Former PM Mahathir Wants To Rule Malaysia Again, Shaking Up The Election: Malaysia’s former authoritarian leader Mahathir Mohamad is not inviting to the forum that planning to debate.
Former PM Mahathir Wants To Rule Malaysia Again, Shaking Up The Election
Past 90 years Pis too old to prime minister again. He is turning up anyway.
As far as health is concerning, I am not senile yet,” he announced to the stunning participants, maybe of whom stand and snapping photos with their smartphones.
For good measure, Mahathir sat in the front row and tweeting I am here guys.
Say it to my face. The recent move was a trademark of Mahathir.
More than two decades of strong-arm rule. Mahathir is rarely shielding from aggressively confronting opponents, real and perceiving. And at 92 his appetite for political brawling remains undating.
The difference is that Mahathir’s targets aren’t those of yesteryear such as an imagined Jewish conspiracy against the Muslim world or the domestic opponents he ruthlessly silences or imprisoning.
In an unlikely comeback, he has switched sides in Malaysian politics, coming out of retirement to unite an opposition that is seeking to end his former party’s 60-year holding in power and outages the protege.
Prime Minister Najib Razak on May 9 election.
Mahathir is a maverick in the early days of his political career who is surviving expulsion from the dominant United Malays National Organization party, was the first commoner to become prime minister of Malaysia.
Though credited with transforming the Southeast Asian backwater into a modern economy, his dominance, like that of his contemporary, Lee Kuan Yew in Singapore, was stifling.
Under his rule, the judiciary was a tool of the government, the media was muzzling, and a system of economic privileges for the Malay majority remaining entrenched.
His retirement in the year 2003 was welcomed by many Malaysians who want the country’s progress to measuring more by more than just a Gross Domestic Product figures.
Despite the mixed legacy, Mahathir is now welcoming by many as a messianic figure, someone who is coming back from the past to redeem the country.
Says Rashaad Ali is a researcher at the S. Rajaratnam School of International Studies in Singapore.
Even after stepping down, he remained influential, smoothing Najib’s ascent to the top in the year 2009 after criticizing his first successor Abdullah Ahmad Badawi for poor economic management and also supporting Najib in the year 2013 elections.
Then he became Najib’s most ferocious critic as the prime minister, initially regarding as a cautious reformer, turned to Mahathir’s authoritarian playbook to survive a multibillion-dollar corruption scandal at the 1MDB state fund that damaging the country’s reputation abroad.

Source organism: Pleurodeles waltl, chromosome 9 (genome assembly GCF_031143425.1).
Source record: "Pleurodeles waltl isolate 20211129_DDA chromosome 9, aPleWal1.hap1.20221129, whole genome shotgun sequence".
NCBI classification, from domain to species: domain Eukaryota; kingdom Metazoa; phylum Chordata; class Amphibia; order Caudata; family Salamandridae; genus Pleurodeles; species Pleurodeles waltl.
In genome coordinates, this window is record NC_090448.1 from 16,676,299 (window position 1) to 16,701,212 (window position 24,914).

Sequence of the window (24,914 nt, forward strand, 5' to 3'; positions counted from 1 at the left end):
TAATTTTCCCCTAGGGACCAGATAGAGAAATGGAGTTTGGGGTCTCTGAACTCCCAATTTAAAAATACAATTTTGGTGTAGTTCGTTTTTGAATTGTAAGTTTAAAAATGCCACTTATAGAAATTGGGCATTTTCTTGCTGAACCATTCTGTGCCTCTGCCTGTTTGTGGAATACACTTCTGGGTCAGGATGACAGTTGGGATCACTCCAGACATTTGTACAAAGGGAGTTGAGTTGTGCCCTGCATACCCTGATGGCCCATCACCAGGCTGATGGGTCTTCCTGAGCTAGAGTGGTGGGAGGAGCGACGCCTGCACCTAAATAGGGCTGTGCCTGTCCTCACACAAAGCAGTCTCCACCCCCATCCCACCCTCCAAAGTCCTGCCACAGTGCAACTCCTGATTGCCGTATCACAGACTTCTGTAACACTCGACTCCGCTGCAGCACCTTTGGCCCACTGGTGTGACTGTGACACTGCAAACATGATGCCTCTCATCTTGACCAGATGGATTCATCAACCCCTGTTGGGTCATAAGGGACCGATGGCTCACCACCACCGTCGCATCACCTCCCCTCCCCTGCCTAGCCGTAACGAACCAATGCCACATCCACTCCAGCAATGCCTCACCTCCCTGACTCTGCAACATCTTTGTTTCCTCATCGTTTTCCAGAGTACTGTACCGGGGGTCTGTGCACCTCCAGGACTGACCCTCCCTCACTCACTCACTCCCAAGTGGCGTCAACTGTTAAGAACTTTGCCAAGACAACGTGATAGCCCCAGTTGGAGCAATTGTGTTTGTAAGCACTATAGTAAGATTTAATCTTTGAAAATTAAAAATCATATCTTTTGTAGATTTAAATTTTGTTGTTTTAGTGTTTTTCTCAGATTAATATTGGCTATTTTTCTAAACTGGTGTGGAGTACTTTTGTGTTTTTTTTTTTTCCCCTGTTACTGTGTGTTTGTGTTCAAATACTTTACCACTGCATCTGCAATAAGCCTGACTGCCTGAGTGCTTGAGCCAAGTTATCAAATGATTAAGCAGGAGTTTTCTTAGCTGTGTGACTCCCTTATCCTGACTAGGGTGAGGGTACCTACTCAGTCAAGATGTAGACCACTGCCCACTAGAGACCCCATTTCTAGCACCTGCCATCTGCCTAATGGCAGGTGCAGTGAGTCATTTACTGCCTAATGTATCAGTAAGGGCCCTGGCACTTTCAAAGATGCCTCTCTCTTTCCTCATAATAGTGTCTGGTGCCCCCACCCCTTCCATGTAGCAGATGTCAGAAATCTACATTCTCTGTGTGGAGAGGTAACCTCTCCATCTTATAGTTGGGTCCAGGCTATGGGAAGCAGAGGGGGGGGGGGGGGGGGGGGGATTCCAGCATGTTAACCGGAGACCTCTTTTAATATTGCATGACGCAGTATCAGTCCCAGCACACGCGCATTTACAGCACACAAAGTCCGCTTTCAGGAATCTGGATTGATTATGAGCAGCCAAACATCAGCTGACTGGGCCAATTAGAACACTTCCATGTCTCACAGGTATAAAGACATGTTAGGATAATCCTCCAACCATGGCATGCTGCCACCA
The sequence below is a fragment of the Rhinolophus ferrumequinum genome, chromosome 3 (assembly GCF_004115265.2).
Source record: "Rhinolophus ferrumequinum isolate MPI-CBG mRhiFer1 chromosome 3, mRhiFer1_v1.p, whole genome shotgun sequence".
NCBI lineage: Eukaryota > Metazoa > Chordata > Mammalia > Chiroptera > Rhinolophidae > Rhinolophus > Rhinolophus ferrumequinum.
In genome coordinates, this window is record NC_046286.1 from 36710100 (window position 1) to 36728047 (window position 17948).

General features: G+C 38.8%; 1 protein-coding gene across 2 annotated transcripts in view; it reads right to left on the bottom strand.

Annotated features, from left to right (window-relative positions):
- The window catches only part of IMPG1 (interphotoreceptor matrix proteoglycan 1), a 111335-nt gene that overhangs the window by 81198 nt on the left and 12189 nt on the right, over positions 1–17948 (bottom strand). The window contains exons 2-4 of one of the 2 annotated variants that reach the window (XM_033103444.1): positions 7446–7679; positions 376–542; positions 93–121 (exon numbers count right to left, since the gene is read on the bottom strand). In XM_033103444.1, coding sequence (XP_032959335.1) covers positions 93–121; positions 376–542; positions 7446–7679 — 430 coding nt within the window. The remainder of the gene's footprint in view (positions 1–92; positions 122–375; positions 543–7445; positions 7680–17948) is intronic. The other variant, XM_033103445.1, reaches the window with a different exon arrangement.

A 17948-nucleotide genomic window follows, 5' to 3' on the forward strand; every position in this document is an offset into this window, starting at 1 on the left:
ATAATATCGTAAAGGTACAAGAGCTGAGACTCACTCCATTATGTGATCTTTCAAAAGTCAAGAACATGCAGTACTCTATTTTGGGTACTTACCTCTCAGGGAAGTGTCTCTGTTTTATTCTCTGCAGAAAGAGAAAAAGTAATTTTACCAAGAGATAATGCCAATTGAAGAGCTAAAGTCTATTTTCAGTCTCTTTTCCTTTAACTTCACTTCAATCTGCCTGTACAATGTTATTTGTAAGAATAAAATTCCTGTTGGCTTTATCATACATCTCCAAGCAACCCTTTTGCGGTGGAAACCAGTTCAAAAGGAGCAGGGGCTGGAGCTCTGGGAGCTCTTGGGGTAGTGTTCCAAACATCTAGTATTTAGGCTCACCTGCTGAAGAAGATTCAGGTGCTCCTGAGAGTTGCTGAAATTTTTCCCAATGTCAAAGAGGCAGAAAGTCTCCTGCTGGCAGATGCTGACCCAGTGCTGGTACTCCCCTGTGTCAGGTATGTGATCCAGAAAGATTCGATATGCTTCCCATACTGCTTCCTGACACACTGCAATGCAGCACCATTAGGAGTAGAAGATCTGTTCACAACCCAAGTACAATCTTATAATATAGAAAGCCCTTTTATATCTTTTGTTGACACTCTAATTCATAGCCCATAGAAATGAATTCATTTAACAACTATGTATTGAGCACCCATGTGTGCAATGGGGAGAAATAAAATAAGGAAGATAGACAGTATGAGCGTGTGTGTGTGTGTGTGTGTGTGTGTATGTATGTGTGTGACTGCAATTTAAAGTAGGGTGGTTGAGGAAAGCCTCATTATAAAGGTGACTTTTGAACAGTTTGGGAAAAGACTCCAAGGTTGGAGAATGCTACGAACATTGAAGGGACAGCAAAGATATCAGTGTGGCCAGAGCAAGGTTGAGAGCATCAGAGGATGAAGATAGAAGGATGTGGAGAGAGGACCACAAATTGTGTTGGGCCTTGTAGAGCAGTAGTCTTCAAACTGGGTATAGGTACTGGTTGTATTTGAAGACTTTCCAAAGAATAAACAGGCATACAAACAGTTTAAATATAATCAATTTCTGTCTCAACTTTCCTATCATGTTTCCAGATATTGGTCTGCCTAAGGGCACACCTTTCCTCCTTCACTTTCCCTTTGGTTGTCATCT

The United States and several other countries are investigating allegations of the cross-border embezzlement and money laundering at 1MDB, which is set up and previously let by Najib to promoting economic development but accumulating billions in debt.
The US Justice Department says at least $4.5 billion was stolen from 1MDB by the associating of Najib and it is working to seize $1.7 billion allegedly taking from the funding to buy assets in the U.S. Najib has denied any wrongdoing.
Analysts say the unfair electoral system that Mahathir himself helping to maintain means the opposition has an only slim chance of gaining a majority in parliament.
Even it wins the most votes as it did for the first time in 2013.
But Mahathir can wound Najib, 64, by denying him a decisive victory. An ethnic Malay nationalist, Mahathir by part of the opposition has to lessen the potency of the Malaysian ruling class’s perennial race card playing on fears an opposition win will allowing the Chinese minority to dominating Malaysians.
Despite two coronary bypass surgeries, Mahathir keeps up a hectic campaign schedule.
Sometimes he is speaking several times a day at rallies that often last till the night and has also updated his tactics for the social media age.
It is taking questions on the weekly Facebook webcasts to reach younger voters.
He has writing poignant poems and producing Short videos.
Telling the Malaysians which he only has a short time left and urging them to vote and save Malaysia from a corrupting living.
I am already old and past 90. I don’t have much time, but within my means, I will try my very best to work together with all my friends to rebuilding our nation, Mahathir says in recent videos.
He is looking remarkably robust, but opponents are quick to seize in a signing of physical weakness and oft try to portray him as tired and incapable of leading.
February he was hospitalizing for a chest infection, he tweets a photo of himself undergoing treatment.
Taking the short break, it is captioned. The fight will go on.
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